Artifact

Here’s today’s graph.  As suggested, I found a way to mark the average temperature (57.6º)– doing that also colored the background (pink above average, blue below) which is a little annoying.

Of technical interest– I discovered a data artifact that was causing some false elevation in past graphs.  Often the graph showed a substantial spike during periods when I was standing at the kitchen counter, typing on my (half-frozen) laptop, about four feet away from the datalogger  (you can see one of these blips the graph above, at 8pm).  For a while I attributed this to body heat affecting the device, and tried moving further and further away– but the effect persisted.  Finally last night, with some experimentation, I found that it was the datalogger itself producing the heat– when connected via its cord to the laptop USB, it seems to warm itself by 2-3º until unplugged.  Doh!  (It isn’t charging at these times– it has a standard battery– it must just be… thinking hard…)  So, no more leaving the datalogger plugged in while I’m puttering.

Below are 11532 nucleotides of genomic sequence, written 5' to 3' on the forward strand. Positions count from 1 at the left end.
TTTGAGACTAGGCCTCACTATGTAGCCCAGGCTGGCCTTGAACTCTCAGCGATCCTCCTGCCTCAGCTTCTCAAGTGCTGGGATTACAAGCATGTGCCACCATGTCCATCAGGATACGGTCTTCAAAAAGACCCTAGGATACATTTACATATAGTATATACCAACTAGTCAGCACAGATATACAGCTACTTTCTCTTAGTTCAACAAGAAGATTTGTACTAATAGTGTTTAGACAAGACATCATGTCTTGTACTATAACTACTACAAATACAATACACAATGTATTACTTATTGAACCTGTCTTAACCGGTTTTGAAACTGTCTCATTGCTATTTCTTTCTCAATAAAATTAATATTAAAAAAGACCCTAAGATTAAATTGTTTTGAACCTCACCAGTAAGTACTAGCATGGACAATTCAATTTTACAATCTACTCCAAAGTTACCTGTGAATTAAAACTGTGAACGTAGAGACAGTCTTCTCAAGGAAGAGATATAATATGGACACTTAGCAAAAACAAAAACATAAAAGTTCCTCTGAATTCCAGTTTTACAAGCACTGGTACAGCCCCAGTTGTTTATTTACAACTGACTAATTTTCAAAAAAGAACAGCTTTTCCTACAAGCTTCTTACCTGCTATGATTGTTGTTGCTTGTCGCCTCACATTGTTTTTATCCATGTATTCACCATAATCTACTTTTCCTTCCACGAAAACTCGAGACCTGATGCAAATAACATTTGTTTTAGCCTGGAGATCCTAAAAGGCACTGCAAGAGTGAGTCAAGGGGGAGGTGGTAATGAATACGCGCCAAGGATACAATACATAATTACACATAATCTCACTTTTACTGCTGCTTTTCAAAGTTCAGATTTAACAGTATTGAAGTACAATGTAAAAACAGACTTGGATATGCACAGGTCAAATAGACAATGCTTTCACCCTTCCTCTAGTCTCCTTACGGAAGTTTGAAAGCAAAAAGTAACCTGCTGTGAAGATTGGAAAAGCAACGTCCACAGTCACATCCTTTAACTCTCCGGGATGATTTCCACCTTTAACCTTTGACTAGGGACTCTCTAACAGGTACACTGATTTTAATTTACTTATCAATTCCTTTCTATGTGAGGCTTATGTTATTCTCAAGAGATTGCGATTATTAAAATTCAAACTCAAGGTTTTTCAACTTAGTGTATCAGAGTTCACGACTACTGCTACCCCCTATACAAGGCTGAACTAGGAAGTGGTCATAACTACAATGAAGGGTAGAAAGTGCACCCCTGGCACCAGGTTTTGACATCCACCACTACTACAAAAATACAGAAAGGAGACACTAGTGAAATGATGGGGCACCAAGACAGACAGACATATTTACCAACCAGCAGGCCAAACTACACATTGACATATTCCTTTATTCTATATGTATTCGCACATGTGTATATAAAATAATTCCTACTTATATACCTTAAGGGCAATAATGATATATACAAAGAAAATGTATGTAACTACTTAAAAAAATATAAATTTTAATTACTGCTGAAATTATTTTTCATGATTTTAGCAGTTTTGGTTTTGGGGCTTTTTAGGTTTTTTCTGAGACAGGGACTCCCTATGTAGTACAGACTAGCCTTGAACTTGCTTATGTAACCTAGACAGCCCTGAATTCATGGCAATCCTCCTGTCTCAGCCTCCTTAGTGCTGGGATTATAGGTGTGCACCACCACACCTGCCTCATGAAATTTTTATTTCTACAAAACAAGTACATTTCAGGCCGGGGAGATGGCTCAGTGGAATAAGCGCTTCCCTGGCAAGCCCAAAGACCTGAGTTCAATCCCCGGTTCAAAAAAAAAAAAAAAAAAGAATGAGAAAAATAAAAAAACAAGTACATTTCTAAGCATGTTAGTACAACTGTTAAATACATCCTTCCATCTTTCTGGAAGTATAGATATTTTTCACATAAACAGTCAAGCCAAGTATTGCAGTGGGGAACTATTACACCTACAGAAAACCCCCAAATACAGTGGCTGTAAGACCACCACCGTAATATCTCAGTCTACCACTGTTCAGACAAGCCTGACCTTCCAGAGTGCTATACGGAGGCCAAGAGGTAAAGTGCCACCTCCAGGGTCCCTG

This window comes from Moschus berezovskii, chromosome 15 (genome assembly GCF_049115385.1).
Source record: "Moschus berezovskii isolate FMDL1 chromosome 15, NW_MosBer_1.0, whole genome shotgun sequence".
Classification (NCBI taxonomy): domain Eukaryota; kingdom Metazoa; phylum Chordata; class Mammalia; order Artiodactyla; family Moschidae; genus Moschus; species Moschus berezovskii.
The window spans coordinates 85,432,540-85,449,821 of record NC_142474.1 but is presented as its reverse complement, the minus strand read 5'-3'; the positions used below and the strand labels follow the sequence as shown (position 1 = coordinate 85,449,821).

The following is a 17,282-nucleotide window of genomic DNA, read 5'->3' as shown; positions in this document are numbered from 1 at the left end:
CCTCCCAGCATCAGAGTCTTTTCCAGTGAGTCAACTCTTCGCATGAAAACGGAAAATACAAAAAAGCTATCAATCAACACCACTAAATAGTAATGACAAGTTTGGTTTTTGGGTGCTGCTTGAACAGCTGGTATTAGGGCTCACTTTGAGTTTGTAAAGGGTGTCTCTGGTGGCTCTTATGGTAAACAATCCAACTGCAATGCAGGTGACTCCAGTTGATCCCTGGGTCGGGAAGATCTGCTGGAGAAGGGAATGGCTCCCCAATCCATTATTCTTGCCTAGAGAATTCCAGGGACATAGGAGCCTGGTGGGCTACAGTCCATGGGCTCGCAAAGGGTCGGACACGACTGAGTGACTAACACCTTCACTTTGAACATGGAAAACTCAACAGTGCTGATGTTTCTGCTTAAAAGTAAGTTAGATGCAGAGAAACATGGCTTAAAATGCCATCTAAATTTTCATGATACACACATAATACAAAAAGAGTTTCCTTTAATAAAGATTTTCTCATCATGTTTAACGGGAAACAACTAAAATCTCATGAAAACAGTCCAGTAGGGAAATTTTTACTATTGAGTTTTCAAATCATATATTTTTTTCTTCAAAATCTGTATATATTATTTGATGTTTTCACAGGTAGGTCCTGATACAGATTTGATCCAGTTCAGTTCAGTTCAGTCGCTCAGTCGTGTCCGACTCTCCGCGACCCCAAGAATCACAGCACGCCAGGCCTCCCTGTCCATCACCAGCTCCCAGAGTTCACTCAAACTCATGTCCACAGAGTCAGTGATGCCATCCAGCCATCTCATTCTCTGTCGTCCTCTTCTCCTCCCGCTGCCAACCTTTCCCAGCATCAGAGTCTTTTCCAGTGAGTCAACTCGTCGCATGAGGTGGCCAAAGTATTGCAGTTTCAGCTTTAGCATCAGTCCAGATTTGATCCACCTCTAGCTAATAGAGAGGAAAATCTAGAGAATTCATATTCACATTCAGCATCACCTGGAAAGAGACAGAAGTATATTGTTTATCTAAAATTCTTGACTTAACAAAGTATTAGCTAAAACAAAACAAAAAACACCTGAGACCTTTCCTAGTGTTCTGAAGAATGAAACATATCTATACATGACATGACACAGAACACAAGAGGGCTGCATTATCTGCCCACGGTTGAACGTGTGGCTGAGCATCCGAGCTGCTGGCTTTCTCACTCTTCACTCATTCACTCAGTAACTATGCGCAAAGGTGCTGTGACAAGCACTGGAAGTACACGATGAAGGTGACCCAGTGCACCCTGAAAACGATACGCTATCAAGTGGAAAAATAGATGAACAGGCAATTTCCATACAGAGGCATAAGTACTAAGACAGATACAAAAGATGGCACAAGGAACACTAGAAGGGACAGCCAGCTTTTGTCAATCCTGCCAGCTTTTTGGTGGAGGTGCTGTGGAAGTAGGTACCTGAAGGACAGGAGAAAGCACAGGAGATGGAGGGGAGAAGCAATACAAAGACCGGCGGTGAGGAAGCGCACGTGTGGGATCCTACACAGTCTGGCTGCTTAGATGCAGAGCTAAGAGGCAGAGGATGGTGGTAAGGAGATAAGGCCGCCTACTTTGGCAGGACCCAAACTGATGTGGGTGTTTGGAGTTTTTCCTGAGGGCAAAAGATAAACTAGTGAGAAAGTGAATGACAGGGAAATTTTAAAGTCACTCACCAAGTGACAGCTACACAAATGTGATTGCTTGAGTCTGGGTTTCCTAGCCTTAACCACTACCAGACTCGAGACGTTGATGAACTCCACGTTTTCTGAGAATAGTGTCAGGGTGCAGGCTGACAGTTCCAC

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4 Responses to “Artifact”

  1. Pop Says:

    I like the pink. Can’t see the line for the average, if there is a line.

    Regarding the blip, this sounds like Heisenberg’s Uncertainty Principle.

  2. coldhousejournal Says:

    The line is just sort of a white line… at the junction of the pink & the blue. Not ideal… working on finding a better way. And yes– it is very much like the Uncertainty Principle! Problematic. But the datalogger only really needs to be plugged in for about 30 seconds to download the data, so it can be minimized.

  3. John Says:

    Clearly it’s color-coded for skin, right? Blue in the cold, pink in the heat. 🙂

    On the sensor’s heating issues, maybe you should move it to a place where there’s no overhanging edge to trap the rising warm air generated by the charging process. Try putting it on the countertop while it charges and see what happens. Or move it further down the side, away from the overhang.

  4. John Says:

    Oops, not charging process, but presumably waste heat from current via the USB cable.

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